University of New Brunswick, Fredericton, New Brunswick, Canada
Renaissance College (RC) is the University of New Brunswick’s (UNB) leadership school and offers an undergraduate leadership degree program: The Bachelor of Philosophy in Interdisciplinary Leadership Studies (BPhil) (Mengel, 2006). Furthermore, it is currently in the process of implementing a Leadership Minor in cooperation with various other faculties on campus.
The Overview has been used twofold: First, a team of faculty, staff and an alumna tasked with the design of a leadership minor for UNB have decided to outline their design process based on the Overview guiding questions. Second, one of the authors of this paper used the Overview to review the process and results of a comprehensive redesign of the leadership stream courses offered at RC conducted from 2005 to 2007.
Design of a UNB Minor in Leadership Studies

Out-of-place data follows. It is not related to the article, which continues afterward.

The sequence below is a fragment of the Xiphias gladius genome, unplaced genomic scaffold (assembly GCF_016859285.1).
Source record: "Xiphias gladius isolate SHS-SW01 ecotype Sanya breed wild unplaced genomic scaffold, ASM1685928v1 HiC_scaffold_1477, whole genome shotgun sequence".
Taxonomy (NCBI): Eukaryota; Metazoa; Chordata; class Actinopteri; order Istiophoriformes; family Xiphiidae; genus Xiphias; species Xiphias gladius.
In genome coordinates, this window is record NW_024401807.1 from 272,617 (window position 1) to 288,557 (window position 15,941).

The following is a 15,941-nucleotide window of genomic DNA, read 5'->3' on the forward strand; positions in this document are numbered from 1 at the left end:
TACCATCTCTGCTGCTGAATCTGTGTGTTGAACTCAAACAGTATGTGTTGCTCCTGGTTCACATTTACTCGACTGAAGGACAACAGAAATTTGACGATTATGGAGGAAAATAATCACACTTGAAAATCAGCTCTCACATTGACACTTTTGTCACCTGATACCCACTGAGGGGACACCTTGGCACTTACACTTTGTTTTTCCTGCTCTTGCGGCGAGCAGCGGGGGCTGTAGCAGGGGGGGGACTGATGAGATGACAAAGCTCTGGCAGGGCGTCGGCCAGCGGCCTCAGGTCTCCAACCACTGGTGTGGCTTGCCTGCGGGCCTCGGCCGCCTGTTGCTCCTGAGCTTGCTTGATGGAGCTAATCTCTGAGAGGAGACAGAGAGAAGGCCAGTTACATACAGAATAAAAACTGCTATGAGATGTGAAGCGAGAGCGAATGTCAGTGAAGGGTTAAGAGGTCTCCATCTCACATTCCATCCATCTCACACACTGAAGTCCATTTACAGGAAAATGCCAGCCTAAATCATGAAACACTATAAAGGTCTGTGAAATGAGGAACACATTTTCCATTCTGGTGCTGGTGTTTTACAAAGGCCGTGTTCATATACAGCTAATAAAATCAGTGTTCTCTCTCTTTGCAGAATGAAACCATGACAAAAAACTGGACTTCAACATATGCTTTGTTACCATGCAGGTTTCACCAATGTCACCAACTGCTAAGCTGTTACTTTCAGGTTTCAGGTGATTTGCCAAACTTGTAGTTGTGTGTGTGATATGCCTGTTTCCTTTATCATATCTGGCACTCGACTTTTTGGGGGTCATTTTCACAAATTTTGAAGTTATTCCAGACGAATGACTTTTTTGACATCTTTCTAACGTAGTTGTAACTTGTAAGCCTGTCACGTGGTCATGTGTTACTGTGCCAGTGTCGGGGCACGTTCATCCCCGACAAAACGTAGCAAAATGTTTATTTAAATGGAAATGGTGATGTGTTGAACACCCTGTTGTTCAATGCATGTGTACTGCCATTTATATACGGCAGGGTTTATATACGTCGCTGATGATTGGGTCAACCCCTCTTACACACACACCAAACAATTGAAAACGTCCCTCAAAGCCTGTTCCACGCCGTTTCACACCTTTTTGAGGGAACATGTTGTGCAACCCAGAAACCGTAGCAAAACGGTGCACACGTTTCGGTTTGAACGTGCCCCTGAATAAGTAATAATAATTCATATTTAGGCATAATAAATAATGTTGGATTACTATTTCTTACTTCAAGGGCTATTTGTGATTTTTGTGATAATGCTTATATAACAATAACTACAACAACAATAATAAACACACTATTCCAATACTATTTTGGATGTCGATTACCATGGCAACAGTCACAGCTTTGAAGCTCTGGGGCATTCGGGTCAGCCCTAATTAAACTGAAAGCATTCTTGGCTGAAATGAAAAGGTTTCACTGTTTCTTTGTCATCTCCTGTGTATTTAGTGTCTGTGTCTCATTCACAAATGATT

Late in the fall of 2008, UNB had started the process of creating and implementing a Minor in Leadership Studies (MILS) to allow students enrolled in various UNB faculties “to nurture the capacity…to exercise leadership in their professional, personal and civic lives” (Renaissance College, 2009); the intent is to offer the Minor to students of partnering faculties in the fall of 2009. A team consisting of the Dean of RC, two faculty and staff members, and an alumna of the BPhil program was formed to design the MILS. The team first met in December 2008 and started working based on a few principles: The new minor should be developed around learning outcomes, the design process should be systematic and quality driven in spite of the short timeline, and the MILS should as much as possible benefit from resources, experience and expertise already existing within the PBhil program offered through RC.